A Gator stinker to end season
Published: Wednesday, January 2, 2013 at 6:01 a.m.
Last Modified: Thursday, January 3, 2013 at 1:14 a.m.
NEW ORLEANS — Now I get it.
Now I understand why so many of you in Gator Nation chose to stay home rather than invest in a trip to the Big Easy to watch your team play.
You wanted to be able to turn the game off and go to bed.
You were the smart ones.
On a night that was a testament to why the BCS doesn't work (the stadium wasn't half-full) and why bowl games can be tricky, Florida was awful. It wasn't just the worst game they have played all season, it might have been the worst in three seasons.
Penalties and turnovers and missed tackles and blown coverages. The game had it all for the mighty Gators.
Instead of looking like a team that came within one game of a spot in the national title game, it looked like a team that had won one game.
Sure, the late rally made the score more respectable. Not really.
This was a complete beatdown by the Big East co-champs, who pulled the biggest point-spread upset in the history of BCS bowls.
I can't really explain it. I just know that SEC commissioner Mike Slive and all of the Gator greats who were in attendance probably wanted to sneak out in the middle of the third quarter.
All week, we were assured Florida was taking this game seriously. Meanwhile, Charlie Strong was hoping his team didn't get blown out. And all week, this felt like the last time the Gators were here when they blew out Cincinnati. Turns out it was like that game … except Florida played the part of Cincinnati for most of the game.
Funny things happen in bowl games when you have more than a month to prepare. That doesn't explain why Florida's defensive backs suddenly couldn't cover anybody.
Give credit to Teddy Bridgewater. The guy can spin it. And to Strong. The guy can coach.
It's easy to say Florida came out flat and wasn't ready to play and didn't take Louisville seriously. But I think more than anything, that first play of the game was the whole game.
Jeff Driskel's pass was thrown behind Andre Debose and bounced off his hands into the air. Louisville's Terrell Floyd caught it and ran it in for the score. Just like that, Louisville's belief that it could win this game was tripled.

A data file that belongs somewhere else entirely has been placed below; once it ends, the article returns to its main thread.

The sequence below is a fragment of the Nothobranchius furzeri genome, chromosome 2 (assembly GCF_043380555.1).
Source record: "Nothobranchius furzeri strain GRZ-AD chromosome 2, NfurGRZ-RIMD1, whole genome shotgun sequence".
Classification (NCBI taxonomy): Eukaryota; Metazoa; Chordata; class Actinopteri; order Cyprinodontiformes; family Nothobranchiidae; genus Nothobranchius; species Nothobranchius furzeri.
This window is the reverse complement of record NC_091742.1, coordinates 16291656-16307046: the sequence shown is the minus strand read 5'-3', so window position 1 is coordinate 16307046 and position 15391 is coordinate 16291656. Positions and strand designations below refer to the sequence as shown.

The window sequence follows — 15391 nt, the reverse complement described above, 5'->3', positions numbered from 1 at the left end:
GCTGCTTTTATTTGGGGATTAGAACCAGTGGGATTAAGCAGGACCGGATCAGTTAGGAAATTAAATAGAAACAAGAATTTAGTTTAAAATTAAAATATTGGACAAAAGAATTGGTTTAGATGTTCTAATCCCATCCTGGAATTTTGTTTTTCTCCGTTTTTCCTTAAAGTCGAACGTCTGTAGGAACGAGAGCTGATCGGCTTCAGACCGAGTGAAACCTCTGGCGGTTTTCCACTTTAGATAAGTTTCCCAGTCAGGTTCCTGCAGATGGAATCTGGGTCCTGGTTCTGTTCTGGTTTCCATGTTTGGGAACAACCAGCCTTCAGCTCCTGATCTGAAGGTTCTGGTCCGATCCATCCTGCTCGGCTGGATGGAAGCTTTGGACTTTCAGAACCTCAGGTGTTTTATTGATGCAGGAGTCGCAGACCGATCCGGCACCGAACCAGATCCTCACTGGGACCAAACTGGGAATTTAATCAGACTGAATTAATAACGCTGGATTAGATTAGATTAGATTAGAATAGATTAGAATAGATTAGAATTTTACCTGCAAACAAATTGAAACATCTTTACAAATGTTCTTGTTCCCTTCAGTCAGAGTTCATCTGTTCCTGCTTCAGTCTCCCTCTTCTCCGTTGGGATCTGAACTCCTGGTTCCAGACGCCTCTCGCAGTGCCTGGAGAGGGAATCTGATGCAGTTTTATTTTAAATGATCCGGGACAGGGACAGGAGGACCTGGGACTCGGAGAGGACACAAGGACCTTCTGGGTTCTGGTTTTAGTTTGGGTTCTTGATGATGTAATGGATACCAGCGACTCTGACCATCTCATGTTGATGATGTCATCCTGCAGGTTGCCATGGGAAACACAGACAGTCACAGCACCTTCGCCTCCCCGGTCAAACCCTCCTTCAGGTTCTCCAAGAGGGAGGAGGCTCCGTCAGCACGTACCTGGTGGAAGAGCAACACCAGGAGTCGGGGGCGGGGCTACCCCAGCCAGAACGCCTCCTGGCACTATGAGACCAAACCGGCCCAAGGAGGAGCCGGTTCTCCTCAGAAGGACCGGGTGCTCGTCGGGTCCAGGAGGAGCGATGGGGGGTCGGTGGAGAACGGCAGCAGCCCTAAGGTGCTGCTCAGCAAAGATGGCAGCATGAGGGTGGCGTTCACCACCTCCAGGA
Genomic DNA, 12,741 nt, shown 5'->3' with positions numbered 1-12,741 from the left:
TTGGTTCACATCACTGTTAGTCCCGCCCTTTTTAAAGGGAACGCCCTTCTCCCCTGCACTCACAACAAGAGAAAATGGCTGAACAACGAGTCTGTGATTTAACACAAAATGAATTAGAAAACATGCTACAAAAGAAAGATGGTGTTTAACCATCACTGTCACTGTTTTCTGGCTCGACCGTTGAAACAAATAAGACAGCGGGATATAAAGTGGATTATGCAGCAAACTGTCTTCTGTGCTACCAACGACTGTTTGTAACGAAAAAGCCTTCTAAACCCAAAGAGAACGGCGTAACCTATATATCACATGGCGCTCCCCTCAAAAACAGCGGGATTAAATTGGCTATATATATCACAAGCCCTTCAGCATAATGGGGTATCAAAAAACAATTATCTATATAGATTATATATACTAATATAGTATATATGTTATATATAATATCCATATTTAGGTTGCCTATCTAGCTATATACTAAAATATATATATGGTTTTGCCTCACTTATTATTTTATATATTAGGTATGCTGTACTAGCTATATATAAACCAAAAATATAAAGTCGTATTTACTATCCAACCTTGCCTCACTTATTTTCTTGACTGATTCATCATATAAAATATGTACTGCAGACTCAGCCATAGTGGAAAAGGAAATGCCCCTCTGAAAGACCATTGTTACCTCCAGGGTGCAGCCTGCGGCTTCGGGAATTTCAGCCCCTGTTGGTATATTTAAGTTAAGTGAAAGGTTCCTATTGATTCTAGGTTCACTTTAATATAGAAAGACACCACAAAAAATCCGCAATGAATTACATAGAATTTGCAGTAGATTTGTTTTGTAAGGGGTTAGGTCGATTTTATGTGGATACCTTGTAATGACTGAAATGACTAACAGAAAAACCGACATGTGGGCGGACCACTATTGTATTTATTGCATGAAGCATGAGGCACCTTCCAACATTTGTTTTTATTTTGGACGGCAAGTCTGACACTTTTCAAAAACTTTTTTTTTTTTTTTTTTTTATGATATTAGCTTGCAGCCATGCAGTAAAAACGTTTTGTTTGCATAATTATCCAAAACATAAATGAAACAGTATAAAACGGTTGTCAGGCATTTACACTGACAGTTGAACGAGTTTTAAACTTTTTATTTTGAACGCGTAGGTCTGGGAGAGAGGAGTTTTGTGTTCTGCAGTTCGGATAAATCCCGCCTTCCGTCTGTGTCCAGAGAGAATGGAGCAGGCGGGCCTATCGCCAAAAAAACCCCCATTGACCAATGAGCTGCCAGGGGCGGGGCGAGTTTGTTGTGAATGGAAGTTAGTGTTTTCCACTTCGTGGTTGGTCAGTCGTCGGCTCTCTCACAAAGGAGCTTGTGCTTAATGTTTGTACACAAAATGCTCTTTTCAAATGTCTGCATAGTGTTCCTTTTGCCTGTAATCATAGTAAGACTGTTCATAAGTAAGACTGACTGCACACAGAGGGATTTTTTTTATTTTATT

“We had the whole game ahead of us so you can't let it affect us,” Driskel said. “We just didn't make enough plays.”
But the real clincher, the play that let you know this was going to be a bad night to be a Gator, was the opening kickoff of the second half. By deciding to go with an onside kick, Florida coach Will Muschamp was taking a big risk. Not only did Louisville recover it, but Florida received two personal foul penalties and had a player — Chris Johnson — ejected.
Any momentum that had been gained by a late first-half scoring drive was out the window. When Bridgewater threw another perfect touchdown pass it was as good as over.
There was concern among the Gator faithful that Florida would play down to an opponent the way it had all season. If only the Gators had played at Louisville's level.
It wasn't a good game for anybody wearing those awful orange pants. Or a coach's shirt.
This loss doesn't ruin this season, but it certainly changes it.
Instead of capping off Muschamp's second season in style, the Gators laid a smelly egg. And it's going to be hard to talk about the win over LSU or the win over South Carolina or the win over the Heisman Trophy winner without talking about the way this season ended.
“It's an unfortunate setback,” said Muschamp. “We're very disappointed with the outcome today. … We apologize to our fans. But it was a great year.”
All of Florida's flaws — and some we didn't know it had — were exposed in living color in this game.
I've never been a big believer that the winning team wanted it more than the losing team. But it sure looked that way Wednesday night.
One team played with discipline and passion. The other didn't come close.
Contact Pat Dooley at 352-374-5053 or at email@example.com. And follow at Twitter.com/Pat_Dooley.